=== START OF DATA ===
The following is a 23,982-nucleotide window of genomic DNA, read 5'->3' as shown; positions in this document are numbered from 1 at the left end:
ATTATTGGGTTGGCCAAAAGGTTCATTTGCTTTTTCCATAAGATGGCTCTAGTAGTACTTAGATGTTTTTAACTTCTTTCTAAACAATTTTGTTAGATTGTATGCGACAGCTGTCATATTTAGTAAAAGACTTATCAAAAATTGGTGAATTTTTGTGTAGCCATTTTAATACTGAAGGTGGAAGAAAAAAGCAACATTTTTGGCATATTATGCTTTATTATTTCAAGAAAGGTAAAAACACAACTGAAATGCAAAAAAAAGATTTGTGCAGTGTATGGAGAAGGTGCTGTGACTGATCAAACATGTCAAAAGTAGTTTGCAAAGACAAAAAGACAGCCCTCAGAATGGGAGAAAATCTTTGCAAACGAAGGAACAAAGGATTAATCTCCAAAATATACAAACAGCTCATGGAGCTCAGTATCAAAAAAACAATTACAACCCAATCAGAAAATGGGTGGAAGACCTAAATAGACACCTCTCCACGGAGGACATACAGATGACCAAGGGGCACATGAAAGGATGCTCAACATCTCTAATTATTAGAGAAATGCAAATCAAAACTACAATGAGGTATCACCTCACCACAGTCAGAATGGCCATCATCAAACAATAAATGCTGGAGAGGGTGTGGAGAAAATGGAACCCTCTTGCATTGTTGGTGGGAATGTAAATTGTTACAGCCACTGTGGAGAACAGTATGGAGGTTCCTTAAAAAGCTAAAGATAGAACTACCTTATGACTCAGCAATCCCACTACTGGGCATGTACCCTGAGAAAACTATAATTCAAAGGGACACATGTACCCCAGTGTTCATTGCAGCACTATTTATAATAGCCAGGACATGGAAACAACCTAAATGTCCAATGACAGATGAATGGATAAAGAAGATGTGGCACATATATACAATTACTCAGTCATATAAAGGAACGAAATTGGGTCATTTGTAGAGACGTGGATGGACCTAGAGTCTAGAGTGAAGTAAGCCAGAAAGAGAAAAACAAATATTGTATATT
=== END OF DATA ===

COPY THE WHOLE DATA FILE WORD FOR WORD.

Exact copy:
The following is a 23,982-nucleotide window of genomic DNA, read 5'->3' as shown; positions in this document are numbered from 1 at the left end:
ATTATTGGGTTGGCCAAAAGGTTCATTTGCTTTTTCCATAAGATGGCTCTAGTAGTACTTAGATGTTTTTAACTTCTTTCTAAACAATTTTGTTAGATTGTATGCGACAGCTGTCATATTTAGTAAAAGACTTATCAAAAATTGGTGAATTTTTGTGTAGCCATTTTAATACTGAAGGTGGAAGAAAAAAGCAACATTTTTGGCATATTATGCTTTATTATTTCAAGAAAGGTAAAAACACAACTGAAATGCAAAAAAAAGATTTGTGCAGTGTATGGAGAAGGTGCTGTGACTGATCAAACATGTCAAAAGTAGTTTGCAAAGACAAAAAGACAGCCCTCAGAATGGGAGAAAATCTTTGCAAACGAAGGAACAAAGGATTAATCTCCAAAATATACAAACAGCTCATGGAGCTCAGTATCAAAAAAACAATTACAACCCAATCAGAAAATGGGTGGAAGACCTAAATAGACACCTCTCCACGGAGGACATACAGATGACCAAGGGGCACATGAAAGGATGCTCAACATCTCTAATTATTAGAGAAATGCAAATCAAAACTACAATGAGGTATCACCTCACCACAGTCAGAATGGCCATCATCAAACAATAAATGCTGGAGAGGGTGTGGAGAAAATGGAACCCTCTTGCATTGTTGGTGGGAATGTAAATTGTTACAGCCACTGTGGAGAACAGTATGGAGGTTCCTTAAAAAGCTAAAGATAGAACTACCTTATGACTCAGCAATCCCACTACTGGGCATGTACCCTGAGAAAACTATAATTCAAAGGGACACATGTACCCCAGTGTTCATTGCAGCACTATTTATAATAGCCAGGACATGGAAACAACCTAAATGTCCAATGACAGATGAATGGATAAAGAAGATGTGGCACATATATACAATTACTCAGTCATATAAAGGAACGAAATTGGGTCATTTGTAGAGACGTGGATGGACCTAGAGTCTAGAGTGAAGTAAGCCAGAAAGAGAAAAACAAATATTGTATATT